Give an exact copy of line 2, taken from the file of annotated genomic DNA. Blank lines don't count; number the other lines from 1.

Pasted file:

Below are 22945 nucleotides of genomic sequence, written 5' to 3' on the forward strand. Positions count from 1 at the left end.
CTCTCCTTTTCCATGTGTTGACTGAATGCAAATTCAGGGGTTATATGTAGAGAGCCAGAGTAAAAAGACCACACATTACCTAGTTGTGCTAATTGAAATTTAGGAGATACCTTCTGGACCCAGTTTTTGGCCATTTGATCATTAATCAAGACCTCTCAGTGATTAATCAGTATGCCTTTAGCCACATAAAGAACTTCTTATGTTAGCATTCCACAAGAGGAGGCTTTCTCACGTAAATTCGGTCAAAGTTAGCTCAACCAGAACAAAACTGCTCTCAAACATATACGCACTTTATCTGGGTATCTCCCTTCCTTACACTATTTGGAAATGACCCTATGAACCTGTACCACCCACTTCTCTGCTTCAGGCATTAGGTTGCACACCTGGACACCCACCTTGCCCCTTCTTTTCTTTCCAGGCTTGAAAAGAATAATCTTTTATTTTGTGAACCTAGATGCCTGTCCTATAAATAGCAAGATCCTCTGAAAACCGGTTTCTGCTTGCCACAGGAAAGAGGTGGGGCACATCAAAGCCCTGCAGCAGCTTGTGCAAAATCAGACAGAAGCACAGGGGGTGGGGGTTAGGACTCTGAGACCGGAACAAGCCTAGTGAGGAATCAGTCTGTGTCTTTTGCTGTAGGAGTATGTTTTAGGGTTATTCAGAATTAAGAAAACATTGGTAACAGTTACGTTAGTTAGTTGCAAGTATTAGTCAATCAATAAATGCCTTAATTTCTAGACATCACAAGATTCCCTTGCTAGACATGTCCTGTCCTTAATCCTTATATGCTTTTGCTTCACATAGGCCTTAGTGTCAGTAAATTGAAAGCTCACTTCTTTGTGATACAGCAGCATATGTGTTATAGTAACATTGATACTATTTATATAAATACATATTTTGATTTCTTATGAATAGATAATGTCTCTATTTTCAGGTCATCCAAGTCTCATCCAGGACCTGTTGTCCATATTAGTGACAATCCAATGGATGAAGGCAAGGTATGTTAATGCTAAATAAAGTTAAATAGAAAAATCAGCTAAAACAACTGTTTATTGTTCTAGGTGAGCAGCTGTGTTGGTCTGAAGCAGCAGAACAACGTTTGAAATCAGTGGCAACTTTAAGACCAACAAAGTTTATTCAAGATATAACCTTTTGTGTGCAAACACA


CTCTCCTTTTCCATGTGTTGACTGAATGCAAATTCAGGGGTTATATGTAGAGAGCCAGAGTAAAAAGACCACACATTACCTAGTTGTGCTAATTGAAATTTAGGAGATACCTTCTGGACCCAGTTTTTGGCCATTTGATCATTAATCAAGACCTCTCAGTGATTAATCAGTATGCCTTTAGCCACATAAAGAACTTCTTATGTTAGCATTCCACAAGAGGAGGCTTTCTCACGTAAATTCGGTCAAAGTTAGCTCAACCAGAACAAAACTGCTCTCAAACATATACGCACTTTATCTGGGTATCTCCCTTCCTTACACTATTTGGAAATGACCCTATGAACCTGTACCACCCACTTCTCTGCTTCAGGCATTAGGTTGCACACCTGGACACCCACCTTGCCCCTTCTTTTCTTTCCAGGCTTGAAAAGAATAATCTTTTATTTTGTGAACCTAGATGCCTGTCCTATAAATAGCAAGATCCTCTGAAAACCGGTTTCTGCTTGCCACAGGAAAGAGGTGGGGCACATCAAAGCCCTGCAGCAGCTTGTGCAAAATCAGACAGAAGCACAGGGGGTGGGGGTTAGGACTCTGAGACCGGAACAAGCCTAGTGAGGAATCAGTCTGTGTCTTTTGCTGTAGGAGTATGTTTTAGGGTTATTCAGAATTAAGAAAACATTGGTAACAGTTACGTTAGTTAGTTGCAAGTATTAGTCAATCAATAAATGCCTTAATTTCTAGACATCACAAGATTCCCTTGCTAGACATGTCCTGTCCTTAATCCTTATATGCTTTTGCTTCACATAGGCCTTAGTGTCAGTAAATTGAAAGCTCACTTCTTTGTGATACAGCAGCATATGTGTTATAGTAACATTGATACTATTTATATAAATACATATTTTGATTTCTTATGAATAGATAATGTCTCTATTTTCAGGTCATCCAAGTCTCATCCAGGACCTGTTGTCCATATTAGTGACAATCCAATGGATGAAGGCAAGGTATGTTAATGCTAAATAAAGTTAAATAGAAAAATCAGCTAAAACAACTGTTTATTGTTCTAGGTGAGCAGCTGTGTTGGTCTGAAGCAGCAGAACAACGTTTGAAATCAGTGGCAACTTTAAGACCAACAAAGTTTATTCAAGATATAACCTTTTGTGTGCAAACACA